Demonstrating that it has become the campus destination, Lassonde Studios received more than 1,400 applications for its 400 beds at the end of its second year. But as the program’s needs can turn on a dime, so can the total number of available beds. The design team future-proofed the building by collocating plumbing and utilities in central cores of each wing as opposed to behind room walls. Meanwhile, room units have taller-than-normal 12-foot ceilings and are arranged around structural bays. These simple measures ensure that, if the school decides it needs more maker or lounge spaces, it can knock down the rooms’ interior walls without having to rework building infrastructure. It’s indicative of a design that is as forward-thinking as the innovative entrepreneurs it caters to.


6 Startups to Watch
The Lassonde Entrepreneur Institute saw the launch of more than 500 startups by the end of its second year in the new building. While some of these may not survive, the students who founded them will still have gained valuable business and professional experience to help them in future jobs. For now, Troy D’Ambrosio, executive director of the institute, estimates that 50 to 75 of these projects will go on to become businesses. Here’s a look at some recent student-led startups to come out of the institute.

Created by Cavin Nicholson, this brand is all about modularity on the go. Boundary’s Errant Pack, for example, is a backpack with modular components and fluid organization that allow it to go from being a bookbag to a photographer’s equipment pack to a gym bag.

Bruxit is a startup devoted to developing a therapeutic device for treating grinding your teeth when you sleep. The startup quickly developed a scaled-down working mouth guard that notifies the patient when they are grinding or clenching their teeth (the mouth guard vibrates). They are now working toward a clinical trial to demonstrate the device’s effectiveness.

Some people fly to gain miles and some walk to get fit points for various rewards. Along the same lines, this app, founded by Sam Hirsch, rewards sustainably minded commuters. It tracks their use of clean transportation (walking, biking, or taking public transportation), and tallies up points, which in turn lead to coupons and discounts to local businesses who also support clean transportation.

Colton Gardner is one of the three co-founders of this peer-to-peer service that functions like Airbnb—but for storage space. The online marketplace connects hosts who have extra space in their homes to renters in need of storage.

Sole Case Displays
Frustrated by the lack of high-quality storage solutions for fashion-forward consumers, Charles Rind launched Sole Case Displays, and the company’s first product, the Sole Case, is a high-quality acrylic storage unit for shoes. It comes with a drop-front door for easy access and has the unique ability to lock onto and stack on other Sole Cases. Currently, the company has found a lot of success working with sneaker customizers who are using their cases to present their custom sneakers to their clients.

Vitali M. Kirkpatrick created CloviFi, an inexpensive and compact Personal Sound amplifier device for those struggling with hearing loss. It enables users to privately listen to high-quality TV audio streams through personal mobile devices, without disturbing others nearby. The product won an Innovation Award at this year’s CES show, and Kirkpatrick is working to bring the product to market.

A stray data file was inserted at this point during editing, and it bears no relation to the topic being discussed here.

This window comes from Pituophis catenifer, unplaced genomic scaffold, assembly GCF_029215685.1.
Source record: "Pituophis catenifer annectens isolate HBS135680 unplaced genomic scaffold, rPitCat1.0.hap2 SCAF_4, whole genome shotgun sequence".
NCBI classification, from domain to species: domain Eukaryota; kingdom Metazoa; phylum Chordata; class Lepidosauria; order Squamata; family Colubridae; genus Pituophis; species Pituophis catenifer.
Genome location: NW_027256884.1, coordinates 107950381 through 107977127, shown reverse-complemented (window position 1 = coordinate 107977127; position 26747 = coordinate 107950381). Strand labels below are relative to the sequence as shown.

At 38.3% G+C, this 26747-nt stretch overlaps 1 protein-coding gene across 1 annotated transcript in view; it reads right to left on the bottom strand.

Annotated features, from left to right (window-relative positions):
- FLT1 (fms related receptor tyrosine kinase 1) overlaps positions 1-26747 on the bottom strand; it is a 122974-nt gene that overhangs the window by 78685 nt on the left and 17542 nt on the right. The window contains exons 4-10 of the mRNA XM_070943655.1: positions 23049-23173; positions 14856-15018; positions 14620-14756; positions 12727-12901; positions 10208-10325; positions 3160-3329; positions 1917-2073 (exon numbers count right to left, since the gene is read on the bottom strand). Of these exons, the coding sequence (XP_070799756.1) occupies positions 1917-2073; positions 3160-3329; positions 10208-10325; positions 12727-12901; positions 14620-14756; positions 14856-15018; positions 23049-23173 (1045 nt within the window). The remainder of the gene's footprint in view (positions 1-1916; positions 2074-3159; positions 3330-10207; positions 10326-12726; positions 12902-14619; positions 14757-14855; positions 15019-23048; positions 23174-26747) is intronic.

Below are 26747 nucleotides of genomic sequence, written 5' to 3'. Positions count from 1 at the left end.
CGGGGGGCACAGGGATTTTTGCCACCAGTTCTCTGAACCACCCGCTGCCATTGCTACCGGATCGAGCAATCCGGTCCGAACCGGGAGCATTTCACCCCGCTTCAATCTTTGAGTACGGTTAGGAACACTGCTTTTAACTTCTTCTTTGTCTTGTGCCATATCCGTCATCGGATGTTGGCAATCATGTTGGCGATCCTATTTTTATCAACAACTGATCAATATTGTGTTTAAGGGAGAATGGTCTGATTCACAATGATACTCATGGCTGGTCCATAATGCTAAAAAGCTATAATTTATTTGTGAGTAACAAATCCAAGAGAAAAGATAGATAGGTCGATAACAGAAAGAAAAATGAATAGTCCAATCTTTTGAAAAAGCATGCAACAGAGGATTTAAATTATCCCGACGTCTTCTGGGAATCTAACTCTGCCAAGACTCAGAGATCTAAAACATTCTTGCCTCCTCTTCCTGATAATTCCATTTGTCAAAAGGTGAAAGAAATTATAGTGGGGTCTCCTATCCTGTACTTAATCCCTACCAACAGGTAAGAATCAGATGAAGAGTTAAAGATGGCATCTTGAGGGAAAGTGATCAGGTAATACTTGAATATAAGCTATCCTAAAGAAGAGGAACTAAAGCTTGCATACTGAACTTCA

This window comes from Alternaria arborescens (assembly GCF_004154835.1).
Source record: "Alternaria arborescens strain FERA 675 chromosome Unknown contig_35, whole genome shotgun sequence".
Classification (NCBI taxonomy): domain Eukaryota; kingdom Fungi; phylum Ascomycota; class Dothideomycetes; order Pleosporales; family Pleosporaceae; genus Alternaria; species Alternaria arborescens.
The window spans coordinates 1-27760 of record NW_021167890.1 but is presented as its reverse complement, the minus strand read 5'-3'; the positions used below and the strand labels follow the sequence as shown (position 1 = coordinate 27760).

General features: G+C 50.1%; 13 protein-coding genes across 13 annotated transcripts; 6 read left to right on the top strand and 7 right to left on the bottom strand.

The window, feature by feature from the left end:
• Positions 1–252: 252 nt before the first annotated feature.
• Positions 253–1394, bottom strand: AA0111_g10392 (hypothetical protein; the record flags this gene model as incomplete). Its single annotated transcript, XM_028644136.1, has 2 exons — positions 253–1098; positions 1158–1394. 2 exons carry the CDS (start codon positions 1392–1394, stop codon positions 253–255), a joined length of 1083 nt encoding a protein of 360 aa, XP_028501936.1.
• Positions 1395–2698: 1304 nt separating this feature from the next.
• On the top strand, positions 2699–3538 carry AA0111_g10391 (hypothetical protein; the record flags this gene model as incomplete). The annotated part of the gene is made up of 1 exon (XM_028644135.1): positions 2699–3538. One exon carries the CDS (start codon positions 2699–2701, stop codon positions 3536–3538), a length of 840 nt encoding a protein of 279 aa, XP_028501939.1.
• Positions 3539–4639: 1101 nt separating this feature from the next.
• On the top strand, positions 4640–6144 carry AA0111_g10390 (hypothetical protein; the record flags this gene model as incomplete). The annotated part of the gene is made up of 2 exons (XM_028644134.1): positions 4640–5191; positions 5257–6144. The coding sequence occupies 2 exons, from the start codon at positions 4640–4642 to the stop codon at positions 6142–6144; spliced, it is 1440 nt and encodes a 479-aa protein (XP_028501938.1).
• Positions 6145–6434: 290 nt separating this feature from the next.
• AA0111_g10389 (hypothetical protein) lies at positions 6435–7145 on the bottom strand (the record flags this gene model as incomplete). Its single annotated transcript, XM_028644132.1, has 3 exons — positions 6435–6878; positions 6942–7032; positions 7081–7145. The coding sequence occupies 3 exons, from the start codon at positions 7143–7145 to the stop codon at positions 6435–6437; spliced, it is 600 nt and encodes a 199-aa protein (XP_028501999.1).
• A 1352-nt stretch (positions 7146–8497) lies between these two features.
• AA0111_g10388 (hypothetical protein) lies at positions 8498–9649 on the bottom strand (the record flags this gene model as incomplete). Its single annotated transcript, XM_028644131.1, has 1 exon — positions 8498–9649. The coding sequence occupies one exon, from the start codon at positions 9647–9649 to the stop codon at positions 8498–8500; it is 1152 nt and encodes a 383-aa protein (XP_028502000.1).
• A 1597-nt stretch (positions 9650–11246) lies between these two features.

Project Credits

Architect: CannonDesign Programming, Planning

Design Architect: Yazdani Studio of CannonDesign

Architect of Record: EDA Architects Inc.

CannonDesign project team: Mehrdad Yazdani (design principal); Craig Hamilton (project principal); Lynne Deninger (student housing leader); Paul Gonzales (project manager); and Yan Krymsky, Jessica Yi, Ben Juckes, August Miller, Hansol Park, Roshanek Mostaghim, and Jennifer Marckx (project team members)

EDA Architects project team: John Shuttleworth (project principal); Nick Lorenzo (project manager); Amanda Jones (interior designer); and Stephanie McCarthy (programming)

Interior designer/furniture: EDA Architects

Contractor: Gramoll Construction

Structural Engineer: Dunn Associates, Inc

Mechanical Engineer: Colvin Engineering

Civil Engineer: NV5

Landscape (if shown): ArcSitio Design

Sustainability: Atelier 10

Design Engineer: Arup


Selected Sources

Architectural glass/glazing: Vitro Architectural Glass (formerly PPG Glass)

Architectural/custom woodworking: Legacy Mill & Cabinet, Architectural Components Group (ACGI),

Arm chairs: Modway

Carpet/carpet tile: Bentley

Door Hardware: Adams Rite, Sargent, Rockwood, HES, McKinney, Rixson

Doors:  VT Industries, Curries

Drywall: American Gypsum

Exterior lighting:  Lithonia

Fluorescent/industrial:  Spectrum, Lithonia

Hanging nest seating: Cacoon USA

Lighting: Spectrum Lighting Inc.

Lockers/cubbies:  Legacy Mill & Cabinet, Penco

Lounge chairs: JL Furnishings, a JLF collections company (pictured 1), Joybird

Paint: Sherwin Williams

Pendants/chandeliers:  Spectrum, OCL, Eureka, Foscarini Diesel

Plumbing fixtures/fittings:  Zurn, Symmons, Mainline, Kohler, Mansfield, Bemis, Just MFG, Haws, Chicago Faucets, Speakman

Reclaimed stool/table: Project Sunday LLC

Recessed lighting: Gotham, Spectrum, Architectural Lighting Works

Resilient flooring:  Mannington, Lonseal, Johnsonite

Signage (fabricator):  Allotech

Stools: HBF (pictured 2)

Tables: Carolina Business Furniture (pictured 3)

Track lighting:  Lighting Services Inc.

Window treatments: MechoShade